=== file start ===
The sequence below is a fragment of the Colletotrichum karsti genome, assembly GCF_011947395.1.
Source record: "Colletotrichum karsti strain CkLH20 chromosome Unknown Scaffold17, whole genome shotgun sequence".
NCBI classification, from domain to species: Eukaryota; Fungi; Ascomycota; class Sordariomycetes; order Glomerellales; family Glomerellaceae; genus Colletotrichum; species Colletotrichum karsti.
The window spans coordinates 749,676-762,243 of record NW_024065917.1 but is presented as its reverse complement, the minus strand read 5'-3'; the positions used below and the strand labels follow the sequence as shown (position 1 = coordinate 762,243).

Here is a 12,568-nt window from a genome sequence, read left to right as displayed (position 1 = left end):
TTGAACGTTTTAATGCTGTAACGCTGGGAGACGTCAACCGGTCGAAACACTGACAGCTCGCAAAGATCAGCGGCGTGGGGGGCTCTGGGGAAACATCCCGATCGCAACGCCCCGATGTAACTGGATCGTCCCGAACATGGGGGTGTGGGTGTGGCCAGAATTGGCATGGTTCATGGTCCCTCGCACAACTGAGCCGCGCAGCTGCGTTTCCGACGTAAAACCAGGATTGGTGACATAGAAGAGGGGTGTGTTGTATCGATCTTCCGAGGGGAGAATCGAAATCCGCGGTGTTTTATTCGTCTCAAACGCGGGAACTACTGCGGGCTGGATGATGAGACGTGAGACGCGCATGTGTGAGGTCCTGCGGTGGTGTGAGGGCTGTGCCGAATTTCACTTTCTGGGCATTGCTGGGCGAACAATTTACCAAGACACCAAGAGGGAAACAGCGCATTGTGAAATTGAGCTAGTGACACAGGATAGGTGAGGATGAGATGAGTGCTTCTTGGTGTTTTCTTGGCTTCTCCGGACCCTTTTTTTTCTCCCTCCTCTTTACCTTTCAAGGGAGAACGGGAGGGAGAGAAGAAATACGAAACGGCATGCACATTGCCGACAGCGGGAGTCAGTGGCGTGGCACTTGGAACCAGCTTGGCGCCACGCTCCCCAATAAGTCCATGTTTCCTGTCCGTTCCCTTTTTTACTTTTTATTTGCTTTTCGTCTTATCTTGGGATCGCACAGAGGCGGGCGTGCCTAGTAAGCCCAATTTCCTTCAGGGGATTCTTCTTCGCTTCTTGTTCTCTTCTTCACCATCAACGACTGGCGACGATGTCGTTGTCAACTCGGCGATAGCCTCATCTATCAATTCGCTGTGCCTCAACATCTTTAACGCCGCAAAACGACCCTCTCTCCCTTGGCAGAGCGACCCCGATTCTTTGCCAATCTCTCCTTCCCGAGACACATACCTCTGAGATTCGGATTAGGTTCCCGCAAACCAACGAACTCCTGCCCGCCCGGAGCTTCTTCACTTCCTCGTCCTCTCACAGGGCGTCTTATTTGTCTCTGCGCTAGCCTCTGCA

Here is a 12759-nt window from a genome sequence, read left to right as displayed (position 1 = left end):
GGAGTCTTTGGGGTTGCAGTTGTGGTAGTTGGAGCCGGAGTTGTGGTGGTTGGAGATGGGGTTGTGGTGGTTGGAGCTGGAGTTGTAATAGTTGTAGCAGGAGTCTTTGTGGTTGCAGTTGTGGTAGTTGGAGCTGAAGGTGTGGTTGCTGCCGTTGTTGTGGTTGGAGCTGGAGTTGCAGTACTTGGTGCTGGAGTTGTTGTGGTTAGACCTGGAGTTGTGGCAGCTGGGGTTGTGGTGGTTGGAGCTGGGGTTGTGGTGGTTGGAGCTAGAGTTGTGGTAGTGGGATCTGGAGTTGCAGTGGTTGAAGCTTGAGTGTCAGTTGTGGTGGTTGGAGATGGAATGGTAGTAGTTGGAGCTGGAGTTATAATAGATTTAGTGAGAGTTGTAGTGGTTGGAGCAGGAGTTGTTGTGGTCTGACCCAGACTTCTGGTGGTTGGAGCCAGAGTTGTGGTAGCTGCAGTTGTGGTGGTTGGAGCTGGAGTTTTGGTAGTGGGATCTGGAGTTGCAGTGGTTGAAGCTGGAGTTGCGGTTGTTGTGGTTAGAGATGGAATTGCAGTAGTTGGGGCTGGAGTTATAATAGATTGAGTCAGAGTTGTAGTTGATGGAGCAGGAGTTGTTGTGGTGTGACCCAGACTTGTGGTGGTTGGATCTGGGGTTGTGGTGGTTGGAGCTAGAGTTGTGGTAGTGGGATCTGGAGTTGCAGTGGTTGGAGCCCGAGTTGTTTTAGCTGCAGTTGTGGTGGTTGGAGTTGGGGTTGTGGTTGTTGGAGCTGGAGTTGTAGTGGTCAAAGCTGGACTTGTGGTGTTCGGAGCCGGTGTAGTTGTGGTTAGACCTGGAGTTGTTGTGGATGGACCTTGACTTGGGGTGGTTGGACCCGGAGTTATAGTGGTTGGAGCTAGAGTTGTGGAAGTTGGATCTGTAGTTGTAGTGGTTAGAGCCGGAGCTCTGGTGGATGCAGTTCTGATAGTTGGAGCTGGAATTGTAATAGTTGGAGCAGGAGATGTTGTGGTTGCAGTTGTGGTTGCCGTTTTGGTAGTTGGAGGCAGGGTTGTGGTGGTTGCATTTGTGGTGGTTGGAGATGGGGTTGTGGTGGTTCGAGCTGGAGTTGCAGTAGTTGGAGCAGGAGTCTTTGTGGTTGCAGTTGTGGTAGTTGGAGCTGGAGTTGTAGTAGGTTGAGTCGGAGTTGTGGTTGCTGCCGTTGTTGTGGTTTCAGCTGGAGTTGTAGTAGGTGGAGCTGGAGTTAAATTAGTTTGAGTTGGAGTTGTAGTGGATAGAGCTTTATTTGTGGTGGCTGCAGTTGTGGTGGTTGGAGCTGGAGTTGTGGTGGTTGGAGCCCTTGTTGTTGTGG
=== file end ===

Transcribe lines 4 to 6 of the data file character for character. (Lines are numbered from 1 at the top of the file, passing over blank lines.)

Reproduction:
The window spans coordinates 749,676-762,243 of record NW_024065917.1 but is presented as its reverse complement, the minus strand read 5'-3'; the positions used below and the strand labels follow the sequence as shown (position 1 = coordinate 762,243).

Here is a 12,568-nt window from a genome sequence, read left to right as displayed (position 1 = left end):
TTGAACGTTTTAATGCTGTAACGCTGGGAGACGTCAACCGGTCGAAACACTGACAGCTCGCAAAGATCAGCGGCGTGGGGGGCTCTGGGGAAACATCCCGATCGCAACGCCCCGATGTAACTGGATCGTCCCGAACATGGGGGTGTGGGTGTGGCCAGAATTGGCATGGTTCATGGTCCCTCGCACAACTGAGCCGCGCAGCTGCGTTTCCGACGTAAAACCAGGATTGGTGACATAGAAGAGGGGTGTGTTGTATCGATCTTCCGAGGGGAGAATCGAAATCCGCGGTGTTTTATTCGTCTCAAACGCGGGAACTACTGCGGGCTGGATGATGAGACGTGAGACGCGCATGTGTGAGGTCCTGCGGTGGTGTGAGGGCTGTGCCGAATTTCACTTTCTGGGCATTGCTGGGCGAACAATTTACCAAGACACCAAGAGGGAAACAGCGCATTGTGAAATTGAGCTAGTGACACAGGATAGGTGAGGATGAGATGAGTGCTTCTTGGTGTTTTCTTGGCTTCTCCGGACCCTTTTTTTTCTCCCTCCTCTTTACCTTTCAAGGGAGAACGGGAGGGAGAGAAGAAATACGAAACGGCATGCACATTGCCGACAGCGGGAGTCAGTGGCGTGGCACTTGGAACCAGCTTGGCGCCACGCTCCCCAATAAGTCCATGTTTCCTGTCCGTTCCCTTTTTTACTTTTTATTTGCTTTTCGTCTTATCTTGGGATCGCACAGAGGCGGGCGTGCCTAGTAAGCCCAATTTCCTTCAGGGGATTCTTCTTCGCTTCTTGTTCTCTTCTTCACCATCAACGACTGGCGACGATGTCGTTGTCAACTCGGCGATAGCCTCATCTATCAATTCGCTGTGCCTCAACATCTTTAACGCCGCAAAACGACCCTCTCTCCCTTGGCAGAGCGACCCCGATTCTTTGCCAATCTCTCCTTCCCGAGACACATACCTCTGAGATTCGGATTAGGTTCCCGCAAACCAACGAACTCCTGCCCGCCCGGAGCTTCTTCACTTCCTCGTCCTCTCACAGGGCGTCTTATTTGTCTCTGCGCTAGCCTCTGCA